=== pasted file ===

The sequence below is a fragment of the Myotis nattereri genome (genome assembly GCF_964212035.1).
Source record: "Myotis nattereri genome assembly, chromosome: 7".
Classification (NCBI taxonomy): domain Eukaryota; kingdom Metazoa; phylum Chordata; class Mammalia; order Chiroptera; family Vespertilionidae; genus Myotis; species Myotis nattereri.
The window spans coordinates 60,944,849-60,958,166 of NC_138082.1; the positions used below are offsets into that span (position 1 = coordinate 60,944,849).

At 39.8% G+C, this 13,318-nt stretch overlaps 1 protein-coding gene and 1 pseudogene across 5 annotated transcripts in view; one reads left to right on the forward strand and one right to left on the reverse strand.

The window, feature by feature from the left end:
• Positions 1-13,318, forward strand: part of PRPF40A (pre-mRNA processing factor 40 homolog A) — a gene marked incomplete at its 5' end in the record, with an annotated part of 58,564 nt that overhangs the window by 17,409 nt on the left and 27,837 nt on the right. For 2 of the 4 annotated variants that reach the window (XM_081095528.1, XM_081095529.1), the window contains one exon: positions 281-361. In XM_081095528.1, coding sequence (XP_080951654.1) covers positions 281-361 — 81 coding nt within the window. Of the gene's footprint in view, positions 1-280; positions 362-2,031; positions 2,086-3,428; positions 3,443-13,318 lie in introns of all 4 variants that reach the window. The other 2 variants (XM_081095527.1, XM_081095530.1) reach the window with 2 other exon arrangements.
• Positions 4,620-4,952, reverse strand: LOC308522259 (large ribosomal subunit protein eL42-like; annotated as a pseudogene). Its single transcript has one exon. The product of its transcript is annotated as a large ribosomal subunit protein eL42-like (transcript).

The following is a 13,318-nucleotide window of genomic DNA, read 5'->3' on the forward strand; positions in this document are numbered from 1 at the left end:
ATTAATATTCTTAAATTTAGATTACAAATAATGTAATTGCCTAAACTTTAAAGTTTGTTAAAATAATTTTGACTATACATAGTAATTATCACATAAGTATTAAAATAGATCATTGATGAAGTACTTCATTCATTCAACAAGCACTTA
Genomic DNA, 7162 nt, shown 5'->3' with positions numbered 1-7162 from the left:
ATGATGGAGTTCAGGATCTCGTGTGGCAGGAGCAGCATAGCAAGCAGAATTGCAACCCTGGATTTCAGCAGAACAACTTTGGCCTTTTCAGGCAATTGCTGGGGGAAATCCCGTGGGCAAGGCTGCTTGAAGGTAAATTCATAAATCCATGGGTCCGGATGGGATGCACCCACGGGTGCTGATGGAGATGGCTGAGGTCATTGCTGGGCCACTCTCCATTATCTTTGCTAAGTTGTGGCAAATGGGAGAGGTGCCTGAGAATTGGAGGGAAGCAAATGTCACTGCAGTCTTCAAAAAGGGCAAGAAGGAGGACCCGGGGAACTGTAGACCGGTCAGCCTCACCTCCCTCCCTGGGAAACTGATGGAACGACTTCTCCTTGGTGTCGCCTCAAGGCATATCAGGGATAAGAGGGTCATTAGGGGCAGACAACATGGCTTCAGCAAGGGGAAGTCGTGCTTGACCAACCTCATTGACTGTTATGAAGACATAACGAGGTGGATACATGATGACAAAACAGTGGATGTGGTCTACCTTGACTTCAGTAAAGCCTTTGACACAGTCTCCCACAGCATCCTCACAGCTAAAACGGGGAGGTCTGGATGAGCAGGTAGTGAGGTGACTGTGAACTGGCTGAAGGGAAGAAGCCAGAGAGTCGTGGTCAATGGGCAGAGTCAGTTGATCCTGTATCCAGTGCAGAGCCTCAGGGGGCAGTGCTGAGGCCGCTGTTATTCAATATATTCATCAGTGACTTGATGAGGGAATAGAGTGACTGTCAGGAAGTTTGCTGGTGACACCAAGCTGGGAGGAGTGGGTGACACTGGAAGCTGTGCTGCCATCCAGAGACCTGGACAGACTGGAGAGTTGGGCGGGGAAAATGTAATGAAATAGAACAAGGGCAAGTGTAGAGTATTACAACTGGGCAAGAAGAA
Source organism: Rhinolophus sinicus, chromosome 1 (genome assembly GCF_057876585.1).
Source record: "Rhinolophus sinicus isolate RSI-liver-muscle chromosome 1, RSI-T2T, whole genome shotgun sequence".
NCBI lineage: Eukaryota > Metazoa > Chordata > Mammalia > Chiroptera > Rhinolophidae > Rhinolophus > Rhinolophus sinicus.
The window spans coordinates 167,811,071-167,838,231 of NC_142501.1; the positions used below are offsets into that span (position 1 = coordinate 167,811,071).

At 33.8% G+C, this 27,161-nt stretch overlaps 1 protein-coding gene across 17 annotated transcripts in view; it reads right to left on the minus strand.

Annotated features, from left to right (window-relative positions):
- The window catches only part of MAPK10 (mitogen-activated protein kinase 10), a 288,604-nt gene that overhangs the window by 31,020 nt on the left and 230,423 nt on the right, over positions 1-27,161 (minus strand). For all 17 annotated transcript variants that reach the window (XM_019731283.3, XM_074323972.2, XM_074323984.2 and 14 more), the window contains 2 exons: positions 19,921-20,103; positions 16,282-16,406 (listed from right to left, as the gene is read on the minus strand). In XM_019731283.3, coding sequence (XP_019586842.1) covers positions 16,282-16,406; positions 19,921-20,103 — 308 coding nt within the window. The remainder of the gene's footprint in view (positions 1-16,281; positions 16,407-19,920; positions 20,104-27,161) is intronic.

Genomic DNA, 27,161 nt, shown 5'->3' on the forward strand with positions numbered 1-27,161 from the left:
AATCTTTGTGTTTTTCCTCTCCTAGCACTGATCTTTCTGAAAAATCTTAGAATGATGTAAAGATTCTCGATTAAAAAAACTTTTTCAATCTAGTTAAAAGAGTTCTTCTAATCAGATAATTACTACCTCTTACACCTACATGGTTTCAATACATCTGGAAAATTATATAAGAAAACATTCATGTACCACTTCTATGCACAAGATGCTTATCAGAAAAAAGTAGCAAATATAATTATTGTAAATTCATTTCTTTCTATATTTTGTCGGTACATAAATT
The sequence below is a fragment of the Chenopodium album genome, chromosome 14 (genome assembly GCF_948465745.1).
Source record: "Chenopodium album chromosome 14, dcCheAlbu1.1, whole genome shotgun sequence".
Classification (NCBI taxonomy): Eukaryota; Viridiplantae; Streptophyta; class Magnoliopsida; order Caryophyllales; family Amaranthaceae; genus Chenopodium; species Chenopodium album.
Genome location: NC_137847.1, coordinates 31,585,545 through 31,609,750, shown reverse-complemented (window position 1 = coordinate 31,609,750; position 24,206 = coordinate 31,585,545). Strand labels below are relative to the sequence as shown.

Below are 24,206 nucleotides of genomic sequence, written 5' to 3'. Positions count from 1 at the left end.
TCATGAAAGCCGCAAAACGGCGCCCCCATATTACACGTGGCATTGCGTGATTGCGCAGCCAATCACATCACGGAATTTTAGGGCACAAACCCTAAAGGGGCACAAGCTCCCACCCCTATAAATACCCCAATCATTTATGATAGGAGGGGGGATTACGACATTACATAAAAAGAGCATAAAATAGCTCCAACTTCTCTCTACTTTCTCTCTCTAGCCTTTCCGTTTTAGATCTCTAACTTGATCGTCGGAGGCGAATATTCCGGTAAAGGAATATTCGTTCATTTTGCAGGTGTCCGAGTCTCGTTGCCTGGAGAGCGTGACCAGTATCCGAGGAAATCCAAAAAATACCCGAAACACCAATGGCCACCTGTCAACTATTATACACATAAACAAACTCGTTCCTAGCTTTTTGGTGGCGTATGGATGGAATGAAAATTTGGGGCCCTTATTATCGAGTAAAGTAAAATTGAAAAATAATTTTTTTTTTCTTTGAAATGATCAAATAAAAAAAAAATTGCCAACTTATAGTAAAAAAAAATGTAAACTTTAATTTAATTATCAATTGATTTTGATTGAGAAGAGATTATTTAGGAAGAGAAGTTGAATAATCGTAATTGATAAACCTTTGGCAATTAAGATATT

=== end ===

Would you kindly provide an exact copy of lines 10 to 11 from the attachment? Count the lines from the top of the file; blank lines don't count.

ATTAATATTCTTAAATTTAGATTACAAATAATGTAATTGCCTAAACTTTAAAGTTTGTTAAAATAATTTTGACTATACATAGTAATTATCACATAAGTATTAAAATAGATCATTGATGAAGTACTTCATTCATTCAACAAGCACTTA
Genomic DNA, 7162 nt, shown 5'->3' with positions numbered 1-7162 from the left: